"From Michelangelo to Annibale Carracci: A Century of Italian Drawings from the Prado" exhibition, Jan. 23 through April 5, Mary and Leigh Block Museum of Art, Main Gallery. This exhibition of 70 original drawings explores the working methods of the most important artists active in Italy during a time of unprecedented artistic patronage. Focusing on the period from 1520 to 1620, the exhibition features detailed studies for commissioned work as well as intimate "primi pensieri" -- quick sketches that captured the "heat" of a creative moment. This exhibit marks the first time that many of these extraordinary drawings have traveled outside of Spain's Prado Museum and includes works by artists Giulio Romano, Paolo Veronese, Giorgio Vasari and Andrea del Sarto, as well as two recently discovered figural studies for Michelangelo's "Last Judgment." "From Michelangelo to Annibale Carracci" is organized and circulated by Art Services International, Alexandria, Va., in association with The Museo Nacional del Prado, Madrid. Support for the exhibition has been provided by The Samuel H. Kress Foundation, The Chisholm Foundation, and an indemnity from the Federal Council on the Arts and Humanities. Support for its presentation at the Block Museum is provided by the Alumnae of Northwestern University; Elizabeth F. Cheney Foundation, Embassy of Spain in Washington, D.C.; Illinois Arts Council, a state agency; Istituto Italiano di Cultura; and Myers Foundations.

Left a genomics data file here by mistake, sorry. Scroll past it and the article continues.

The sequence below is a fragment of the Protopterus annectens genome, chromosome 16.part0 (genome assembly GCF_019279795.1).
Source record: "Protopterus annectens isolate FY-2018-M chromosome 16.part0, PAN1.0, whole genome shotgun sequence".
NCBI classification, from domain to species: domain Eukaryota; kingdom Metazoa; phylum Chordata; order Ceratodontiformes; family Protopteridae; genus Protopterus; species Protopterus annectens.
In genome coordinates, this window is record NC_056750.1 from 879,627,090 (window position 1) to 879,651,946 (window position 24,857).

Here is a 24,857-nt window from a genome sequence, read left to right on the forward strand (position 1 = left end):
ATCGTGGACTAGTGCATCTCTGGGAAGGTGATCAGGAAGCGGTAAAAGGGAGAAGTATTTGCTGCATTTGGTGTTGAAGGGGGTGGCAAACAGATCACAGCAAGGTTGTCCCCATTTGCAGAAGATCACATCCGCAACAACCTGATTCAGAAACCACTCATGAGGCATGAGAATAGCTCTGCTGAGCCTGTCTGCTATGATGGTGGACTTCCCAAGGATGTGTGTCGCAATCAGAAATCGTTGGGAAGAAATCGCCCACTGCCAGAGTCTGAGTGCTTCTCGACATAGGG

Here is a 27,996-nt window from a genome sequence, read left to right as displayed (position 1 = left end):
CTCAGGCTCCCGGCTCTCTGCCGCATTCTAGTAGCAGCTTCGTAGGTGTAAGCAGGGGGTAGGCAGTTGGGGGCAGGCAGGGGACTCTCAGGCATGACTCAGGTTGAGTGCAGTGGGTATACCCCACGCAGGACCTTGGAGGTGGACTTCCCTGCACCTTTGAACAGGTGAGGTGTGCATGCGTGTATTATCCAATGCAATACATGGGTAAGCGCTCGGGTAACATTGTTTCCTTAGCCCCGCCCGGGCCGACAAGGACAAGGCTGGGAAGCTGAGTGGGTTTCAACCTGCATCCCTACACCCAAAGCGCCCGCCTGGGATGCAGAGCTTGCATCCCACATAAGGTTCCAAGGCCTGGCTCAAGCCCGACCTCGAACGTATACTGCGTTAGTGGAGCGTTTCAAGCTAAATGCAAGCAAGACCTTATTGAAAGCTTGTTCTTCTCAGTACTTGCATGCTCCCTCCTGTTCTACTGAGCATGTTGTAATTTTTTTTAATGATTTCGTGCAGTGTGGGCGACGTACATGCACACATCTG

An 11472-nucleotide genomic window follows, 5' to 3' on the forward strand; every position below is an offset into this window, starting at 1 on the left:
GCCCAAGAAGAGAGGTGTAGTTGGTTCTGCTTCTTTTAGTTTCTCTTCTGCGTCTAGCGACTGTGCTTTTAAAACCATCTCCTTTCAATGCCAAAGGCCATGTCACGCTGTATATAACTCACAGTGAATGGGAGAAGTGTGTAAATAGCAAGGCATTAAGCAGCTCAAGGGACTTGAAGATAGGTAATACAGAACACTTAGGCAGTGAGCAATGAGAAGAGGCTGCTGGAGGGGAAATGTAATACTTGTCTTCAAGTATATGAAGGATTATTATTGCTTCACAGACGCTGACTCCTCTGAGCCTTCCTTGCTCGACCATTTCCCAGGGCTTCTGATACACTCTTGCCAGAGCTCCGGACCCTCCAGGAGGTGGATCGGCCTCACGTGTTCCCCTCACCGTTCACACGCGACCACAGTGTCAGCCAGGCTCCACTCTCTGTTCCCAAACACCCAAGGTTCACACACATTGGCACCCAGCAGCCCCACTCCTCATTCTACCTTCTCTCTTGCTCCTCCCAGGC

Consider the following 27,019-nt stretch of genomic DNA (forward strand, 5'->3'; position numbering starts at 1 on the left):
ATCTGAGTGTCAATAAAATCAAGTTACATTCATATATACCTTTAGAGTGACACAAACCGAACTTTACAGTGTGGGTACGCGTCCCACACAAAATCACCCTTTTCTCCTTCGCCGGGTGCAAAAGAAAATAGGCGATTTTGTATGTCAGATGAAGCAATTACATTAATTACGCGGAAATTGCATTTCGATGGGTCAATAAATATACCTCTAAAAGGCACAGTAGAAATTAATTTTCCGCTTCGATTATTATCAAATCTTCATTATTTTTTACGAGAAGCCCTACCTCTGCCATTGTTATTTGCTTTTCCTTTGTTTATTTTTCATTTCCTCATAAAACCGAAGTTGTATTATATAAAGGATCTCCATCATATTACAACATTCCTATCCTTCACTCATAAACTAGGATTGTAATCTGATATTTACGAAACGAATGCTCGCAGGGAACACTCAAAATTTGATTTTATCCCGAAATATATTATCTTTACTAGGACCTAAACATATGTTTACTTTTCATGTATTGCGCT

Theo Leffmann, "Weaving a Life into Art" ongoing exhibition, Jan. 23 through April 5, Mary and Leigh Block Museum of Art, Theo Leffmann Gallery. Theo Leffmann is recognized as a rich contributor to the American fiber art movement in the late 20th century. For more than 30 years, Leffmann liberated textiles from practical and decorative applications by using them as a means of personal expression. Through the generous gift of the late Paul Leffmann, these works are part of the Block Museum's permanent collection.


Free Guided Adult Tours of the Winter 2009 exhibitions, Mary and Leigh Block Museum of Art, 2 p.m. Saturdays and Sundays, from Jan. 24 through April 5. Block Museum docents will lead free guided tours of the two Winter 2009 exhibitions: "Polaroids: Mapplethorpe" and "From Michelangelo to Annibale Carracci: A Century of Italian Drawings from the Prado." Gallery tours begin in the museum lobby. Reservations are not necessary.

Group and School Tours by Appointment only, Jan. 24 through April 5.
The Block Museum offers free guided tours to groups or schools. Group or school tours may be arranged by contacting blockeducation@northwestern.edu. For more information, visit www.block museum.northwestern.edu/visit/guided-tours.html.